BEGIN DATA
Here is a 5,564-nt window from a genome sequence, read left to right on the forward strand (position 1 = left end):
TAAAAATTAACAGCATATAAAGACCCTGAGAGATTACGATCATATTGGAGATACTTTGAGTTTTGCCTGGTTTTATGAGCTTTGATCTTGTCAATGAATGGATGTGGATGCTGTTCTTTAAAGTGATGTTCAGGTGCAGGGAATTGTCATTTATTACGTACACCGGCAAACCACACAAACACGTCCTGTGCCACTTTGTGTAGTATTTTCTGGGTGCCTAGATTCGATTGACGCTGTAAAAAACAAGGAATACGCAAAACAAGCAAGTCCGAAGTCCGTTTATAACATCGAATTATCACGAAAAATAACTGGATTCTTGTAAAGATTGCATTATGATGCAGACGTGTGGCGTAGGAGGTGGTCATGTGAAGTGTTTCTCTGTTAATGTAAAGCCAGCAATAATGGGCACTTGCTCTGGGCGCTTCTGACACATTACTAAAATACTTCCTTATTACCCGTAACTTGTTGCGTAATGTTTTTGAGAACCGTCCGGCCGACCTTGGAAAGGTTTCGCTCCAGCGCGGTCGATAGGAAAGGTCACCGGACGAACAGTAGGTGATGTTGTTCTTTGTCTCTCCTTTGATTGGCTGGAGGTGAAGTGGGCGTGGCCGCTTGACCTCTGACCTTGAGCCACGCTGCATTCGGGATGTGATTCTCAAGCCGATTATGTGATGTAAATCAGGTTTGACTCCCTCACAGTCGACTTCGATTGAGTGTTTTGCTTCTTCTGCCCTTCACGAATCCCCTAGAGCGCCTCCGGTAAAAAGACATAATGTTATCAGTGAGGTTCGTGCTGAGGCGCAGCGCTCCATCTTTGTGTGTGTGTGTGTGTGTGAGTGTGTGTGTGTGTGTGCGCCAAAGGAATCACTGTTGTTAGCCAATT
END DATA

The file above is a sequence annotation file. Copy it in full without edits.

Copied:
Here is a 5,564-nt window from a genome sequence, read left to right on the forward strand (position 1 = left end):
TAAAAATTAACAGCATATAAAGACCCTGAGAGATTACGATCATATTGGAGATACTTTGAGTTTTGCCTGGTTTTATGAGCTTTGATCTTGTCAATGAATGGATGTGGATGCTGTTCTTTAAAGTGATGTTCAGGTGCAGGGAATTGTCATTTATTACGTACACCGGCAAACCACACAAACACGTCCTGTGCCACTTTGTGTAGTATTTTCTGGGTGCCTAGATTCGATTGACGCTGTAAAAAACAAGGAATACGCAAAACAAGCAAGTCCGAAGTCCGTTTATAACATCGAATTATCACGAAAAATAACTGGATTCTTGTAAAGATTGCATTATGATGCAGACGTGTGGCGTAGGAGGTGGTCATGTGAAGTGTTTCTCTGTTAATGTAAAGCCAGCAATAATGGGCACTTGCTCTGGGCGCTTCTGACACATTACTAAAATACTTCCTTATTACCCGTAACTTGTTGCGTAATGTTTTTGAGAACCGTCCGGCCGACCTTGGAAAGGTTTCGCTCCAGCGCGGTCGATAGGAAAGGTCACCGGACGAACAGTAGGTGATGTTGTTCTTTGTCTCTCCTTTGATTGGCTGGAGGTGAAGTGGGCGTGGCCGCTTGACCTCTGACCTTGAGCCACGCTGCATTCGGGATGTGATTCTCAAGCCGATTATGTGATGTAAATCAGGTTTGACTCCCTCACAGTCGACTTCGATTGAGTGTTTTGCTTCTTCTGCCCTTCACGAATCCCCTAGAGCGCCTCCGGTAAAAAGACATAATGTTATCAGTGAGGTTCGTGCTGAGGCGCAGCGCTCCATCTTTGTGTGTGTGTGTGTGTGTGAGTGTGTGTGTGTGTGTGCGCCAAAGGAATCACTGTTGTTAGCCAATT